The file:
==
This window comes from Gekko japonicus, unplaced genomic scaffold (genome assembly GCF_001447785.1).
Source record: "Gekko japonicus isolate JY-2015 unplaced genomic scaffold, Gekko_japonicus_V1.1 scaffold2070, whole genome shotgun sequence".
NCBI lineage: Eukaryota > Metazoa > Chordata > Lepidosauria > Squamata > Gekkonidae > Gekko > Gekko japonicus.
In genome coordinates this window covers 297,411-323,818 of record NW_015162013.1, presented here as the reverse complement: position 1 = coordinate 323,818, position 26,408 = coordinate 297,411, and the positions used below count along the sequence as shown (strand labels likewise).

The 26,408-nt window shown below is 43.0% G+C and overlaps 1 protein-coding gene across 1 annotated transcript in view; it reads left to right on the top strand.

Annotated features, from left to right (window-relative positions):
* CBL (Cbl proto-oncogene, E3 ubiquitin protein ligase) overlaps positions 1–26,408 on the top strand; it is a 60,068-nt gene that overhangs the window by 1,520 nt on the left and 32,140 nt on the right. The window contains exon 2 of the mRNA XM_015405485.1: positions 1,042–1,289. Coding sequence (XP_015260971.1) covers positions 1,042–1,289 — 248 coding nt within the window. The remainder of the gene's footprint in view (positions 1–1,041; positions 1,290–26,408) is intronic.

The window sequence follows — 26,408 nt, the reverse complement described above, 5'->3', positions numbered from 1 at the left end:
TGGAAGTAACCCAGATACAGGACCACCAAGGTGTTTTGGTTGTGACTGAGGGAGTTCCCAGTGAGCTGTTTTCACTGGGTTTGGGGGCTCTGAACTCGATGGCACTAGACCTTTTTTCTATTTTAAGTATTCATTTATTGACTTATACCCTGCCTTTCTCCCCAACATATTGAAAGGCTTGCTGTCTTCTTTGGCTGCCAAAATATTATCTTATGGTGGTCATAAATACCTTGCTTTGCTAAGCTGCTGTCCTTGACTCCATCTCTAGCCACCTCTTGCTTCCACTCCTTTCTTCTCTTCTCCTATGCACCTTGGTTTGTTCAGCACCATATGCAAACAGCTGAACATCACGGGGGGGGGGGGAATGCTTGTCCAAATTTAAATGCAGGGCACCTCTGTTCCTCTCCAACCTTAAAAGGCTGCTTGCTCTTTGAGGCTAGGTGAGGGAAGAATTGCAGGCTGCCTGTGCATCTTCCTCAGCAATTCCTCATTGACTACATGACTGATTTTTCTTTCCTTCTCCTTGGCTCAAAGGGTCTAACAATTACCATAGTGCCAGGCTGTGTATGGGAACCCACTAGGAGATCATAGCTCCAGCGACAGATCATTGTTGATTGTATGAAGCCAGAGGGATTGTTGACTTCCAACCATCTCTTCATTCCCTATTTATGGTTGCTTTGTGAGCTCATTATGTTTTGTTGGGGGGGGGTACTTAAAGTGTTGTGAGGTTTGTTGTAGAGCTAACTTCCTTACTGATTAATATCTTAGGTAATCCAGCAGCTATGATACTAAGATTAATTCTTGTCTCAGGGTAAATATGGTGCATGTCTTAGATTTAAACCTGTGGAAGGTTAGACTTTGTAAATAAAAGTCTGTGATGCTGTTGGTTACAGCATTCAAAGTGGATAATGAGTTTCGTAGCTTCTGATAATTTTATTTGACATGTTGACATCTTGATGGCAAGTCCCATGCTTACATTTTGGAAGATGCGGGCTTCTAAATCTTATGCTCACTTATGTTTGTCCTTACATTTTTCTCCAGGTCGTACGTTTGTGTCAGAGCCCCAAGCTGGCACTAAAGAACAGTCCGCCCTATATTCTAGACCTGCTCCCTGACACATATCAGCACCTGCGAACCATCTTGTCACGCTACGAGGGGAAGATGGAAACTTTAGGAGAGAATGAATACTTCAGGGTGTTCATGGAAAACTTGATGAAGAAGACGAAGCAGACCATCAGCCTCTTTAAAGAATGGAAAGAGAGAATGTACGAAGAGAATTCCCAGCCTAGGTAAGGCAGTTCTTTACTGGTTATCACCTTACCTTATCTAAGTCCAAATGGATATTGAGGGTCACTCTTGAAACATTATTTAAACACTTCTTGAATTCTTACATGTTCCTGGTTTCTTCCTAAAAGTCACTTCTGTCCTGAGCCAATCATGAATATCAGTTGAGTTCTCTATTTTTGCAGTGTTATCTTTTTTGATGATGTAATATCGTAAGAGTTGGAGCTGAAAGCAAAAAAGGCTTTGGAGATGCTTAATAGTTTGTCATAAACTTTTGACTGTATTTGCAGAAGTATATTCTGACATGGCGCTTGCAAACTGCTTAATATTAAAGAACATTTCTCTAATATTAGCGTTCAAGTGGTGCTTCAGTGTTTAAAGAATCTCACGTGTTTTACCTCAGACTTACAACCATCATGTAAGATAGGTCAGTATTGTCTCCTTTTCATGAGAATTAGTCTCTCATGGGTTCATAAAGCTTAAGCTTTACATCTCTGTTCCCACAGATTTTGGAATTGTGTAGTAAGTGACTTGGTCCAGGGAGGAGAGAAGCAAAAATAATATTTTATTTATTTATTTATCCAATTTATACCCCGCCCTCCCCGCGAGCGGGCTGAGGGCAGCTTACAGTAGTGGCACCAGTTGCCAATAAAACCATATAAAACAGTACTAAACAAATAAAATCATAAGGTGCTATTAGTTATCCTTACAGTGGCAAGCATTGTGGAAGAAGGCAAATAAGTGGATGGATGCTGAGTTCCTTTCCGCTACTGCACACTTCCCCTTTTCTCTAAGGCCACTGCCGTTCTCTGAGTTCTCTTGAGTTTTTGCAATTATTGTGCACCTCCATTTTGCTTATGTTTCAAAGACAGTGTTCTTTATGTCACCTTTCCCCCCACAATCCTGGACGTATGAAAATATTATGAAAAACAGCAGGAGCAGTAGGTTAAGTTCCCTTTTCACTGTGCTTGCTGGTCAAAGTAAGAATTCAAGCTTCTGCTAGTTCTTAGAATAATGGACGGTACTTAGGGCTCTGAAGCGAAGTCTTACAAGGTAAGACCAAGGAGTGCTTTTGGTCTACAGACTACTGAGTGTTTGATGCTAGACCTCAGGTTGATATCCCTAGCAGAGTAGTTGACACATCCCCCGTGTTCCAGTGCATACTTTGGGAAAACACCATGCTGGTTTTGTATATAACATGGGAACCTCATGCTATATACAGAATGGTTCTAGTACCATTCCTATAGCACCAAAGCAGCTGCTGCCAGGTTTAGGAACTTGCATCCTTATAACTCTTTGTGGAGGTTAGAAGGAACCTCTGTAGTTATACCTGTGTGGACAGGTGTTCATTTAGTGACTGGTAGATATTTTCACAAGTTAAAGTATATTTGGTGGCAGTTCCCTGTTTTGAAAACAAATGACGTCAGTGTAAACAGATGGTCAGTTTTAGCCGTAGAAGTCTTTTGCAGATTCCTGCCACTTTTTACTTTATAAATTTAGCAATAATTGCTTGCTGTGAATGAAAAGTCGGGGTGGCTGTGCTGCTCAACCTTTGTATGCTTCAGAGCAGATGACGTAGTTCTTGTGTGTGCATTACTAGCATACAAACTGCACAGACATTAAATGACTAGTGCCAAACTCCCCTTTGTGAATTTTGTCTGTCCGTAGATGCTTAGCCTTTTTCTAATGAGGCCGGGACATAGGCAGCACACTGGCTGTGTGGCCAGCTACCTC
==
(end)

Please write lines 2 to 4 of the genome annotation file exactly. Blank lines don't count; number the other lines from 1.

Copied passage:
Source record: "Gekko japonicus isolate JY-2015 unplaced genomic scaffold, Gekko_japonicus_V1.1 scaffold2070, whole genome shotgun sequence".
NCBI lineage: Eukaryota > Metazoa > Chordata > Lepidosauria > Squamata > Gekkonidae > Gekko > Gekko japonicus.
In genome coordinates this window covers 297,411-323,818 of record NW_015162013.1, presented here as the reverse complement: position 1 = coordinate 323,818, position 26,408 = coordinate 297,411, and the positions used below count along the sequence as shown (strand labels likewise).